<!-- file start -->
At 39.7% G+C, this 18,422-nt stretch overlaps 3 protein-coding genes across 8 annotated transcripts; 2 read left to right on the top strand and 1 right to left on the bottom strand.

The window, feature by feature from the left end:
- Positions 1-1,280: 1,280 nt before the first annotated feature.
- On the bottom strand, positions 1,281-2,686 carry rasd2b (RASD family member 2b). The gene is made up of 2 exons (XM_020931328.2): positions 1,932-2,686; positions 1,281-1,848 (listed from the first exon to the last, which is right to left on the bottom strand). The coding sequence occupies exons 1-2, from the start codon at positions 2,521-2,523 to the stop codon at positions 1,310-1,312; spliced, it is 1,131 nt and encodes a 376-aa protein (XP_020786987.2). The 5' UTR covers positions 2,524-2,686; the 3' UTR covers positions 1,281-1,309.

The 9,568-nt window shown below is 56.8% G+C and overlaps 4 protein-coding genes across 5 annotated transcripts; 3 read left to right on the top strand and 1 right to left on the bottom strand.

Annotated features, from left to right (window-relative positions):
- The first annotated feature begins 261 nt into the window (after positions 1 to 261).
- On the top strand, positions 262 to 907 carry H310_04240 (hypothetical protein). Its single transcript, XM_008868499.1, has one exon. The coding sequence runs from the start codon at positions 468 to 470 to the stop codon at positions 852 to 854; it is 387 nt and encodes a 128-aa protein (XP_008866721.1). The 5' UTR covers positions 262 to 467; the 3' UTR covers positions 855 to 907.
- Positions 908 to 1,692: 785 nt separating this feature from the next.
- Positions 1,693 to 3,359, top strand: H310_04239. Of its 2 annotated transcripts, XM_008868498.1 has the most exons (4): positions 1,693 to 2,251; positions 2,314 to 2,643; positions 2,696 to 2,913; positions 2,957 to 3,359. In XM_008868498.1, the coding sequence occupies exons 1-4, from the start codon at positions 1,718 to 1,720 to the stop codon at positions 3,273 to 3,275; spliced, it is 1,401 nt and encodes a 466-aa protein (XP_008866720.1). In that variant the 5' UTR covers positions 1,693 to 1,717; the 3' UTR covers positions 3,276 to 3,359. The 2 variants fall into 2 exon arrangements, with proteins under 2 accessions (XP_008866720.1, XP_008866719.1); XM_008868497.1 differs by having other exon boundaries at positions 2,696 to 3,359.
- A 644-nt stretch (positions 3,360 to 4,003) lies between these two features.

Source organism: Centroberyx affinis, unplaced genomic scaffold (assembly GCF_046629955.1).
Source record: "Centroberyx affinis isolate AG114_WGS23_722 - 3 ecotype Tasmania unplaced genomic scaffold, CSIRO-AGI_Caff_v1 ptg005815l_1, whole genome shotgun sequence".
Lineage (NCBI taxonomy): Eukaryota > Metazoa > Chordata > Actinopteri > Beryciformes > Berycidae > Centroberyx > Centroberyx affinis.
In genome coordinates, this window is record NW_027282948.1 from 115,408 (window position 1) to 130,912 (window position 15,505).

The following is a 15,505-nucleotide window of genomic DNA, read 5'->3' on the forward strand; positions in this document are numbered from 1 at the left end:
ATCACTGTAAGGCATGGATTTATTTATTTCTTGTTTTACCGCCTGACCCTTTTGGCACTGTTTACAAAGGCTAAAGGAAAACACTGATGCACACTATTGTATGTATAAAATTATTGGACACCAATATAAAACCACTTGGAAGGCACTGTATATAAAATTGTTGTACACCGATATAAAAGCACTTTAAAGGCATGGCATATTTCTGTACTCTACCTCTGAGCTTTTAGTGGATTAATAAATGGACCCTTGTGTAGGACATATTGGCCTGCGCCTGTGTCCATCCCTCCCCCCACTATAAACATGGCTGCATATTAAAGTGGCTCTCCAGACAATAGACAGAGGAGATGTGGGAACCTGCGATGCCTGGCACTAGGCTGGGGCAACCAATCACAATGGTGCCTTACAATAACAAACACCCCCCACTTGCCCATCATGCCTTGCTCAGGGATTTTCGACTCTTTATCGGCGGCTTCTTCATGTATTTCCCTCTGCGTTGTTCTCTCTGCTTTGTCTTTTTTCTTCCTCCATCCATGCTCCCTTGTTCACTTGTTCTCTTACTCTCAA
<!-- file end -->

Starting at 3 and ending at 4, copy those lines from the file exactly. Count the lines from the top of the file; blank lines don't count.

- Positions 1-1,280: 1,280 nt before the first annotated feature.
- On the bottom strand, positions 1,281-2,686 carry rasd2b (RASD family member 2b). The gene is made up of 2 exons (XM_020931328.2): positions 1,932-2,686; positions 1,281-1,848 (listed from the first exon to the last, which is right to left on the bottom strand). The coding sequence occupies exons 1-2, from the start codon at positions 2,521-2,523 to the stop codon at positions 1,310-1,312; spliced, it is 1,131 nt and encodes a 376-aa protein (XP_020786987.2). The 5' UTR covers positions 2,524-2,686; the 3' UTR covers positions 1,281-1,309.